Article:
This course will provide an introduction to process philosophy and theology. The primary goal of this course is to enable students to consider critically the ongoing significance of process thought for contemporary constructive theology. What elements of process theology are still valid and important? What must be left behind? Students will be asked to formulate their own theologies in conversation with the process theologians considered in this class.
The course begins with the philosophical roots of process theology by considering Whitehead's metaphysics before turning to the emergence of the concept of God in Whitehead's thought. What work does "God" do in Whitehead's philosophy? The course next takes up the developed process theology of Charles Hartshorne especially his critique of “classical theism.” The course then turns to a substantive engagement with feminist and womanist appropriations of process thought. We conclude with an examination of how the work of John Cobb and David Ray Griffin has shaped recent conversations on process theologies of religious pluralism.
This course is not intended to generate master philologists of Whitehead's corpus or process acolytes. Rather, the course will give students an introduction to the major themes and motifs of process thought: reality as process rather than substance, relational rather than atomistic, the centrality of metaphysics for theology, the need for robust conversation between science and religion, a panentheistic conception of the God-World relationship, and the rejection of supernaturalism in theology. The course is also centrally committed to a critical consideration of process theology's rejection of “classical theism.” Process theologians are particularly committed to rethinking notions of divine omnipotence, impassibility and God's creativity as creatio ex nihilo. Are process thinkers right to reject these features of Christian tradition? Why or why not? Conversation with process theology is essential for renewing and revitalizing the theological imagination. This course will enable you to become a thoughtful participant in that conversation.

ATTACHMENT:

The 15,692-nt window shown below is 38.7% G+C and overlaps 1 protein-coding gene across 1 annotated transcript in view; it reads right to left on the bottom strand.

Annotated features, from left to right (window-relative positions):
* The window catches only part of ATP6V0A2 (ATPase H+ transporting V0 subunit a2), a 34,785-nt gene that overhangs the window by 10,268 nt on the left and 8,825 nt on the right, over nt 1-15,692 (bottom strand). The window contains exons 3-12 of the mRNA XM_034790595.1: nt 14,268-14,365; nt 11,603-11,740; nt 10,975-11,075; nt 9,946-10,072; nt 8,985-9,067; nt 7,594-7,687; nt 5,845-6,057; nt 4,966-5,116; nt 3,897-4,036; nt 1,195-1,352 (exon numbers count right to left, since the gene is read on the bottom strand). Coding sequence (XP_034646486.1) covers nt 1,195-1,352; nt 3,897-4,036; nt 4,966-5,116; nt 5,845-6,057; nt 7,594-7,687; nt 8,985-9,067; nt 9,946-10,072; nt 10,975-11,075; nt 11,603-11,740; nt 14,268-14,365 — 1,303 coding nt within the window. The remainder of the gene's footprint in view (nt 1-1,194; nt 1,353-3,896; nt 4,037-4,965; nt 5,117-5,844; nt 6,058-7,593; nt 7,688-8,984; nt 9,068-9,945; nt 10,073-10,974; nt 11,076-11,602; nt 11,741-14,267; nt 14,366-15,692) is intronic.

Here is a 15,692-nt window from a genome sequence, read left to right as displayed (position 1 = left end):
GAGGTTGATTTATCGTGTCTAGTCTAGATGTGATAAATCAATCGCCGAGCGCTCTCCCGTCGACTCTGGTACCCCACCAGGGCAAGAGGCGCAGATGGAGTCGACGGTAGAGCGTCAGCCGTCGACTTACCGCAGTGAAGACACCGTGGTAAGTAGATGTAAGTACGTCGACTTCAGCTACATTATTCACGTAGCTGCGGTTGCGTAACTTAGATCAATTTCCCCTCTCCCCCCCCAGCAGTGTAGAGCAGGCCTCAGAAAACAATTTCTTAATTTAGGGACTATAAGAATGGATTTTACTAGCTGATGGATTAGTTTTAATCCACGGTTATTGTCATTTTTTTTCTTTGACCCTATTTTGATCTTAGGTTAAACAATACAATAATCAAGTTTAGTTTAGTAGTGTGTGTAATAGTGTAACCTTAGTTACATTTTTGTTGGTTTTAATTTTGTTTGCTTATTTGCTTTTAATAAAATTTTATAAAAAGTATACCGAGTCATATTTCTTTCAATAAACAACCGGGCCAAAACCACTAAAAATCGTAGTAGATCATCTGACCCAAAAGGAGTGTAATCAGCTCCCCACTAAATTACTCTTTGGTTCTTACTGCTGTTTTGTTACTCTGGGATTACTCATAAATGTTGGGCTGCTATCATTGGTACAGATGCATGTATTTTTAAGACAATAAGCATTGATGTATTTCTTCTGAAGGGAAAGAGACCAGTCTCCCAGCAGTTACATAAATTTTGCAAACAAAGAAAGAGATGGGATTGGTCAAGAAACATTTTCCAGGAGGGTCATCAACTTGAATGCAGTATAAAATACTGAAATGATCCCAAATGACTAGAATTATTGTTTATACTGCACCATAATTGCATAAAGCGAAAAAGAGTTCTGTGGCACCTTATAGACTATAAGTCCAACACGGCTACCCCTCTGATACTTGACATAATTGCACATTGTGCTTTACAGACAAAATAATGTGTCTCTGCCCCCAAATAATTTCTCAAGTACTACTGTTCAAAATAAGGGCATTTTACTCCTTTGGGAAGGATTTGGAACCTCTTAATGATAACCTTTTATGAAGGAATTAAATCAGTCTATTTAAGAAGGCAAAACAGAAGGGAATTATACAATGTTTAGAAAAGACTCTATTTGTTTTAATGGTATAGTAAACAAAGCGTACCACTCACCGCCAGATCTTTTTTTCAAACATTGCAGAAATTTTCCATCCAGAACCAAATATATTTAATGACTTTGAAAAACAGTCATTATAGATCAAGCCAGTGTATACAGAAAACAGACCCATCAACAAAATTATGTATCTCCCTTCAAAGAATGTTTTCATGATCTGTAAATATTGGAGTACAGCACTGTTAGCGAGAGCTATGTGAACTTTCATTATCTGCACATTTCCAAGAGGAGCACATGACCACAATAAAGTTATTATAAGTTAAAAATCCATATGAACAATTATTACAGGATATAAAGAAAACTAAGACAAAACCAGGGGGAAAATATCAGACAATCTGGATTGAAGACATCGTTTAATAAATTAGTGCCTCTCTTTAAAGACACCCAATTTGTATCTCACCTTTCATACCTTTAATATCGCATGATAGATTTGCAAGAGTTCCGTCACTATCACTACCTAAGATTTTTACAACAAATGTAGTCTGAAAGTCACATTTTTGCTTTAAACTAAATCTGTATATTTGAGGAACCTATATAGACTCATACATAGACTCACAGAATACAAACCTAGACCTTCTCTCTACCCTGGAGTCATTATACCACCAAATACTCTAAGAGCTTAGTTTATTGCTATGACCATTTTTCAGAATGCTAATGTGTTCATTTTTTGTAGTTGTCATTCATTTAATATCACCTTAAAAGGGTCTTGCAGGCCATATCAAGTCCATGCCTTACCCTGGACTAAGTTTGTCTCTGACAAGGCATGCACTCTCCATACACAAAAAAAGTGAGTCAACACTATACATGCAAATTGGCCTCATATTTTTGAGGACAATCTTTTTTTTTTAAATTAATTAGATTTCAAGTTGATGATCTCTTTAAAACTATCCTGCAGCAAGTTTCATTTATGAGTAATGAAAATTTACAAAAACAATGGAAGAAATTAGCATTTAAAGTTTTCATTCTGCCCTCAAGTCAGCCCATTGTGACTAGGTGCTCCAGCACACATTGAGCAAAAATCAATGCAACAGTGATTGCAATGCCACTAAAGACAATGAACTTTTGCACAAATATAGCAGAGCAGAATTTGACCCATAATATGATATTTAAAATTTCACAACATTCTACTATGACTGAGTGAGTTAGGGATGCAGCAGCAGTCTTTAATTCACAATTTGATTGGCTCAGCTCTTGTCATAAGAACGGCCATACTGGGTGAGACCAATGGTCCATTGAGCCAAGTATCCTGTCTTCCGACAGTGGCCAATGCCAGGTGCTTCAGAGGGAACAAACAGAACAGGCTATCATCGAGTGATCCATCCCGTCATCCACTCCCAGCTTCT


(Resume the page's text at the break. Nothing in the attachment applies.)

In terms of broader curricular outcomes, this course should enable you to “demonstrate an ability to recognize, explain and to critically evaluate major theological themes, issues, and perspectives in Christian thought.”